“We don’t have a choice about whether we do social media anymore, only about how well we do it,” he said.
A handbook of social media for researchers and supervisors, also launched at the conference, identifies similar concerns to those raised by Dr Spencer, based on surveys carried out in 2011-12.
Prepared for Vitae by Shailey Minocha and Marian Petre, researchers at The Open University’s Centre for Research in Computing, the handbook finds that postgraduate and early-career researchers are most likely to take up technologies based on peers’ recommendations.
Researchers often adapt the tools they use to suit different supervisors’ preferences, while supervisors sometimes block the adoption of new technologies, it adds.
Overall, not everyone is equally comfortable using social media, Dr Spencer said. He cited research carried out by Jisc, the higher education technology body, which found that among researchers and development staff, different age groups have different attitudes to social media tools.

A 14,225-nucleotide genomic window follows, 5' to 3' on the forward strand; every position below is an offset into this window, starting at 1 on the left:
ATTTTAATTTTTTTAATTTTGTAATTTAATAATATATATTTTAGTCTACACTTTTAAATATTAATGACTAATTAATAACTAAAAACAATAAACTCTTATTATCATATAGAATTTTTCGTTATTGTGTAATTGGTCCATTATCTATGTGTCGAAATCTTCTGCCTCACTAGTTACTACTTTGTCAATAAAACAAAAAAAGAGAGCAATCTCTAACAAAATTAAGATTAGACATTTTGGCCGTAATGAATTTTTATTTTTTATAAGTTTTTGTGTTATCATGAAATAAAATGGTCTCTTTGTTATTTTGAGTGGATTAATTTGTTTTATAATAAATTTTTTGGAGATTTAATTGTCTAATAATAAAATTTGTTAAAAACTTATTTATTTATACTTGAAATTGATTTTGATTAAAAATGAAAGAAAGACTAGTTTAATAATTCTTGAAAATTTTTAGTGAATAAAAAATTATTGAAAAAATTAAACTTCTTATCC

“Between 20 to 30 years old and 50-plus, there is quite a lot of confidence in using these tools, but there’s a significant dip in the middle,” he said.
Social Media in Online Higher Education
Implementing Live Twitter Chat Discussion Sessions
email@example.com Laura MilliganMelissa A. Venable, PhD
Social media: A guide for researchers
Added by Catherine Gray on 07 February 2011
Social media is an important technological trend that has big implications for how researchers (and people in general) communicate and collaborate. Researchers have a huge amount to gain from engaging with social media in various aspects of their work.
This guide has been produced by the International Centre for Guidance Studies, and aims to provide the information needed to make an informed decision about using social media and select from the vast range of tools that are available.